It comes as reports Brits may need a third Covid jab this year amid concerns about the Oxford vaccine's effectiveness against the South African variant.

Vaccines minister Nadhim Zahawi was forced to defend the vaccine after a new study in South Africa found it was not effective at preventing mild illness caused by the more infectious mutation.

South Africa has suspended the rollout of the British-designed vaccine to healthcare staff following the results, which have yet to be peer reviewed.

Mr Zahawi urged the public to keep faith with the Oxford jab as scientists working on the vaccine raised the prospect of having a booster dose available by the autumn.

Writing in the Daily Telegraph, the minister said: "While it is right and necessary to prepare for the deployment of an updated vaccine, we can take confidence from the current roll out and the protection it will provide all of us against this terrible disease.

"We need to be aware that even where a vaccine has reduced efficacy in preventing infection there may still be good efficacy against severe disease, hospitalisation, and death. This is vitally important for protecting the healthcare system."

Scientists agreed more research is required into the level of protection the Oxford vaccine affords against the South African variant but some expressed concern over the preliminary findings from the southern hemisphere.

AstraZeneca said on Sunday the fact the study into the E484K mutation involved 2,000 people who were mostly young and healthy meant it had "not been able to properly ascertain" whether it prevented against severe illness and hospital admission.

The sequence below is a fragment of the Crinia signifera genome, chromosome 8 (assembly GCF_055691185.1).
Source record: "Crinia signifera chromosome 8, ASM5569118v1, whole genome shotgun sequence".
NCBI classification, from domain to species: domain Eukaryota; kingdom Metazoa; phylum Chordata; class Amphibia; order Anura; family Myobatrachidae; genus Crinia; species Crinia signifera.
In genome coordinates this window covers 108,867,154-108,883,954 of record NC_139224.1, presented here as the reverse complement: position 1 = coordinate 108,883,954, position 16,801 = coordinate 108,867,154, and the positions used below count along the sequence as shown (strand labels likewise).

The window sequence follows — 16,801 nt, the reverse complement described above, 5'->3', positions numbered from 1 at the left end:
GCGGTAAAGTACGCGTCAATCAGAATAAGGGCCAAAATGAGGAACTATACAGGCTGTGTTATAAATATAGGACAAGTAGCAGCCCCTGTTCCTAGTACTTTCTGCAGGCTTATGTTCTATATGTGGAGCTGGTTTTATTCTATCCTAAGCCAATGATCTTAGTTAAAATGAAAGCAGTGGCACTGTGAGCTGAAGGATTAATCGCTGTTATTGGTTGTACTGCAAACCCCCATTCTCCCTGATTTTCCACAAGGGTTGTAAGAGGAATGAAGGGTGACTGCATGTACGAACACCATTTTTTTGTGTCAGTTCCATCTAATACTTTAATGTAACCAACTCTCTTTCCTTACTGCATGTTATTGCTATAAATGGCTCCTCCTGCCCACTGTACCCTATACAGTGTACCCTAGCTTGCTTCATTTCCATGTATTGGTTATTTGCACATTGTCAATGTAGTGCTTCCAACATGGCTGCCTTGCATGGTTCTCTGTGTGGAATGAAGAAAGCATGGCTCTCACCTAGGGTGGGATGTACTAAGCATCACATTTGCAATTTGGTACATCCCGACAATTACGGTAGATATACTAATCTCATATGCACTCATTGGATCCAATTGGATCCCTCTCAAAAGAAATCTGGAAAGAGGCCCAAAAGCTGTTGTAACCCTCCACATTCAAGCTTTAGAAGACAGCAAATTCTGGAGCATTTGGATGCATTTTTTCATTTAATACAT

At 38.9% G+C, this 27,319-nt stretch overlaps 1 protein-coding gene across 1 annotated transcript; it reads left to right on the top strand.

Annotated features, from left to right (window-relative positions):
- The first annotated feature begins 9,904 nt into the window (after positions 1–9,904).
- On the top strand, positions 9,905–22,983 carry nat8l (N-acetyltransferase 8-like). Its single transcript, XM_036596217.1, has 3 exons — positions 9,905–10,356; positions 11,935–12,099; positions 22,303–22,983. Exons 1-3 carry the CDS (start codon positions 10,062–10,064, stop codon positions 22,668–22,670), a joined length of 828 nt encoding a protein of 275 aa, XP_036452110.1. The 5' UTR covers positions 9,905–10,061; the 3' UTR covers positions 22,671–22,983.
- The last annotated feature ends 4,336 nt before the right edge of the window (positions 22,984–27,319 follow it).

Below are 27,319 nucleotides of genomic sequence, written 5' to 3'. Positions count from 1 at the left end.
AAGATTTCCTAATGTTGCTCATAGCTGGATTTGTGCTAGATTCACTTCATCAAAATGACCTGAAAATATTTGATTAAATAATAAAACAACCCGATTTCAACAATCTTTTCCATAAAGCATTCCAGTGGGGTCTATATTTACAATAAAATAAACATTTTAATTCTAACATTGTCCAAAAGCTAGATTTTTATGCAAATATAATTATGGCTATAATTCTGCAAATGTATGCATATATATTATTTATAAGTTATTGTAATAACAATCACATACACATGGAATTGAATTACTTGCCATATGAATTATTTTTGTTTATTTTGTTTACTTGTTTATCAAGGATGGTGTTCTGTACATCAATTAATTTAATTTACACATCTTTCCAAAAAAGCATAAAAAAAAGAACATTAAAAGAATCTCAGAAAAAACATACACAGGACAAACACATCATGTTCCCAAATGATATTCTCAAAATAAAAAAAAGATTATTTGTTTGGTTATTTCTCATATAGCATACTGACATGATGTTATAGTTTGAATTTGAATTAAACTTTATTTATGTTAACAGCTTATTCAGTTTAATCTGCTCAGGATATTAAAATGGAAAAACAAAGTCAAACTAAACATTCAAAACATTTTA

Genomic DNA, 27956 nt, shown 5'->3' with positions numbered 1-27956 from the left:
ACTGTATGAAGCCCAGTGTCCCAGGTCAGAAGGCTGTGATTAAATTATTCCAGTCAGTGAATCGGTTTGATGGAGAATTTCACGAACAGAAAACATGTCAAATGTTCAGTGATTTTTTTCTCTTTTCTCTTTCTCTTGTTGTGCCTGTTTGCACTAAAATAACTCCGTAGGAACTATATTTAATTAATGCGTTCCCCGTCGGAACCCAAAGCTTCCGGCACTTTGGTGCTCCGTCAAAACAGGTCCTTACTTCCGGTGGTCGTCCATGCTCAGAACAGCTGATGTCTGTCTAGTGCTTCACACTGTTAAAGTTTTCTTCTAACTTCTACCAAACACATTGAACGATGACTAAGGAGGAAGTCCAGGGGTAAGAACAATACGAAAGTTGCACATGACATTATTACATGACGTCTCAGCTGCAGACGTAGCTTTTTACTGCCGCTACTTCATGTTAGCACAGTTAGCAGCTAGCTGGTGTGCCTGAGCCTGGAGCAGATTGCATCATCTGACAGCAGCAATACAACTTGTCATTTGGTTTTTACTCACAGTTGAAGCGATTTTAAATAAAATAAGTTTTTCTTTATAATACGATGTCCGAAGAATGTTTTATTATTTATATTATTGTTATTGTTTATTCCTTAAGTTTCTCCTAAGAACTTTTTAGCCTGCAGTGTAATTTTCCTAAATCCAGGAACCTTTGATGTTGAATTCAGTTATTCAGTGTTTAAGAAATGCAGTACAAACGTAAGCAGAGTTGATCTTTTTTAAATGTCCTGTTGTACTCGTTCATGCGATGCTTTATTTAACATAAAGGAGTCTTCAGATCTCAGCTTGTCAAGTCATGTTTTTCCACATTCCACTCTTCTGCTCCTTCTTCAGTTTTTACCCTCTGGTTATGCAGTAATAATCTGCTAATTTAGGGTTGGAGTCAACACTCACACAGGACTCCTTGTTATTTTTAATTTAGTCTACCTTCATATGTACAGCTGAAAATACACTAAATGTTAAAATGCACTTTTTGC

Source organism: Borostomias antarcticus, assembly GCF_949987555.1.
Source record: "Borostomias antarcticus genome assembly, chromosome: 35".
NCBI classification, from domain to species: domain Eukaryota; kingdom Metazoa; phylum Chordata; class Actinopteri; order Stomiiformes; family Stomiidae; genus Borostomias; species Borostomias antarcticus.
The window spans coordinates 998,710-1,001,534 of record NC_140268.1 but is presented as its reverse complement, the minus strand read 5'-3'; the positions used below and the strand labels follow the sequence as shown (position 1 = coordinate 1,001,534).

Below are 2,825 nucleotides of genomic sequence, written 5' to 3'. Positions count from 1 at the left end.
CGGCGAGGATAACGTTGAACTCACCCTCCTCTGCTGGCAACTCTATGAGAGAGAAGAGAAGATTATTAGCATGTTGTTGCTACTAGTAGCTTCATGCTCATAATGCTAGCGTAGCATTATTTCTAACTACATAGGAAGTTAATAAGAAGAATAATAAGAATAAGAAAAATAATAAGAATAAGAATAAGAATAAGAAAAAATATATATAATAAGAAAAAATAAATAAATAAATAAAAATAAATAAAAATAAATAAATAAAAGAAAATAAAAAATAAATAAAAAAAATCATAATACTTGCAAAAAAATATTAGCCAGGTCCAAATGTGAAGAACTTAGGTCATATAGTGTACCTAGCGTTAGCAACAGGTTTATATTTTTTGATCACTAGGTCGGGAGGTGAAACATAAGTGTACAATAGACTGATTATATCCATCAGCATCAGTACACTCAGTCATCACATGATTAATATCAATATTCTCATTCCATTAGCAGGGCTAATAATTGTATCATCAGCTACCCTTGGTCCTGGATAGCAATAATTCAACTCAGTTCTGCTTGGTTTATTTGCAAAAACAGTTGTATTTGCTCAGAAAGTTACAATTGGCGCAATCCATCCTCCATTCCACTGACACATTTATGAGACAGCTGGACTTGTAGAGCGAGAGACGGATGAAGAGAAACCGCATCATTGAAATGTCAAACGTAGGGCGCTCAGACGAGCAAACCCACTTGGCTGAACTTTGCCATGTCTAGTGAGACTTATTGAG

But the Anglo-Swedish pharmaceutical giant said it believed "our vaccine will still protect against severe disease" as the neutralising antibody activity is "equivalent to other Covid-19 vaccines that have demonstrated activity against more severe disease".

Professor Sarah Gilbert, the Oxford vaccine's lead researcher, said her team was working on having an adapted version of their jab that could tackle the South Africa mutation – of which cases have been found in England – "available for the autumn".

She said: "This year we expect to show that the new version of the vaccine will generate antibodies that recognise the new variant. Then it will be very much like working on flu vaccines. It looks very much like it will be available for the autumn."


Mr Zahawi said he and Professor Jonathan Van-Tam, England's deputy chief medical officer, agreed there was likely to be a follow-up jab programme later in the year.

"We see very much probably an annual or booster in the autumn and then an annual (jab), in the way we do with flu vaccinations where you look at what variant of virus is spreading around the world, rapidly produce a variant of vaccine and then begin to vaccinate and protect the nation," he told BBC One's Andrew Marr Show.

The Government's announcement that it had secured 20 million more rapid-result coronavirus tests signalled that the Prime Minister – due to set out his road map for easing restrictions later this month – could be preparing to relax lockdown rules in some settings as daily Covid deaths fell to their lowest level in weeks.

Figures showed that a further 373 people had died within 28 days of testing positive for Covid-19 as of Sunday, bringing the UK total to 112,465.

The lateral flow antigen tests, which can return results in under 30 minutes, are the first British-made tests to be validated by Public Health England in the laboratory and will be deployed to test NHS and care home staff, as well as in schools, universities, and for key workers.

But Tim Spector, professor of genetic epidemiology at King's College London, said the impact of Covid was likely to be felt at large gatherings long after lockdown was over.

He told Times Radio: "I can't see us suddenly having another Cheltenham Festival with no regulations again, I can't see us having massive weddings with people coming from all over the world.

"I think for the next few years those days are gone."



Source: Read Full Article